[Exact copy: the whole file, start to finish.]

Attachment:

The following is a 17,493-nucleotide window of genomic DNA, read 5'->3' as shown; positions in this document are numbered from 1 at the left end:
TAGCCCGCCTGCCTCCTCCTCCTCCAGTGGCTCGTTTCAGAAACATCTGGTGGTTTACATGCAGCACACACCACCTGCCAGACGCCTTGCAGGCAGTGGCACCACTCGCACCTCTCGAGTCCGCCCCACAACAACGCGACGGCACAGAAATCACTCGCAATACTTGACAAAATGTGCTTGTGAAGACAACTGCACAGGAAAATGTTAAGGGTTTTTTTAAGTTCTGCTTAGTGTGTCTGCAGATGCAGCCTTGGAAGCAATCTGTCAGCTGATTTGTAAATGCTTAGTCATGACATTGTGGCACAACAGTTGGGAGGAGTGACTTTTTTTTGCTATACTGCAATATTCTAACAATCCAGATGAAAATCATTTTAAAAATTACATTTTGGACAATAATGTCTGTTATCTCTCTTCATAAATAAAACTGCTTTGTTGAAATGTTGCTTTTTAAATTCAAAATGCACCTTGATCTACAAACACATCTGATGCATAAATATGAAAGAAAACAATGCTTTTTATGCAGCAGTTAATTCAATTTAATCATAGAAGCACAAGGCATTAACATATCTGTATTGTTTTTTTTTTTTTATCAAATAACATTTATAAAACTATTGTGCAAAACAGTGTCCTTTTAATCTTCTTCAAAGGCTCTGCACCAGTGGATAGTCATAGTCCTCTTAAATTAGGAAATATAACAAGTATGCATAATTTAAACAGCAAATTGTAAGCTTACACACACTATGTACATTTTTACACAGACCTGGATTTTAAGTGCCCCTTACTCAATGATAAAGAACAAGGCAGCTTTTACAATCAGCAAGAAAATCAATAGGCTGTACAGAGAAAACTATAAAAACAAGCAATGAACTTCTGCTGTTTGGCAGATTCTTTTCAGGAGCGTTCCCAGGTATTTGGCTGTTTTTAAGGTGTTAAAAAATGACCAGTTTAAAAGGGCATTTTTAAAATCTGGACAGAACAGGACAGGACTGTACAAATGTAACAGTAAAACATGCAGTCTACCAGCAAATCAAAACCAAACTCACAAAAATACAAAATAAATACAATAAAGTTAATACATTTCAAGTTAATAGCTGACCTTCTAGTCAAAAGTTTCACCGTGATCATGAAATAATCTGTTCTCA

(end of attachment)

The following is a 17,493-nucleotide window of genomic DNA, read 5'->3' as shown; positions in this document are numbered from 1 at the left end:
TAGCCCGCCTGCCTCCTCCTCCTCCAGTGGCTCGTTTCAGAAACATCTGGTGGTTTACATGCAGCACACACCACCTGCCAGACGCCTTGCAGGCAGTGGCACCACTCGCACCTCTCGAGTCCGCCCCACAACAACGCGACGGCACAGAAATCACTCGCAATACTTGACAAAATGTGCTTGTGAAGACAACTGCACAGGAAAATGTTAAGGGTTTTTTTAAGTTCTGCTTAGTGTGTCTGCAGATGCAGCCTTGGAAGCAATCTGTCAGCTGATTTGTAAATGCTTAGTCATGACATTGTGGCACAACAGTTGGGAGGAGTGACTTTTTTTTGCTATACTGCAATATTCTAACAATCCAGATGAAAATCATTTTAAAAATTACATTTTGGACAATAATGTCTGTTATCTCTCTTCATAAATAAAACTGCTTTGTTGAAATGTTGCTTTTTAAATTCAAAATGCACCTTGATCTACAAACACATCTGATGCATAAATATGAAAGAAAACAATGCTTTTTATGCAGCAGTTAATTCAATTTAATCATAGAAGCACAAGGCATTAACATATCTGTATTGTTTTTTTTTTTTTATCAAATAACATTTATAAAACTATTGTGCAAAACAGTGTCCTTTTAATCTTCTTCAAAGGCTCTGCACCAGTGGATAGTCATAGTCCTCTTAAATTAGGAAATATAACAAGTATGCATAATTTAAACAGCAAATTGTAAGCTTACACACACTATGTACATTTTTACACAGACCTGGATTTTAAGTGCCCCTTACTCAATGATAAAGAACAAGGCAGCTTTTACAATCAGCAAGAAAATCAATAGGCTGTACAGAGAAAACTATAAAAACAAGCAATGAACTTCTGCTGTTTGGCAGATTCTTTTCAGGAGCGTTCCCAGGTATTTGGCTGTTTTTAAGGTGTTAAAAAATGACCAGTTTAAAAGGGCATTTTTAAAATCTGGACAGAACAGGACAGGACTGTACAAATGTAACAGTAAAACATGCAGTCTACCAGCAAATCAAAACCAAACTCACAAAAATACAAAATAAATACAATAAAGTTAATACATTTCAAGTTAATAGCTGACCTTCTAGTCAAAAGTTTCACCGTGATCATGAAATAATCTGTTCTCA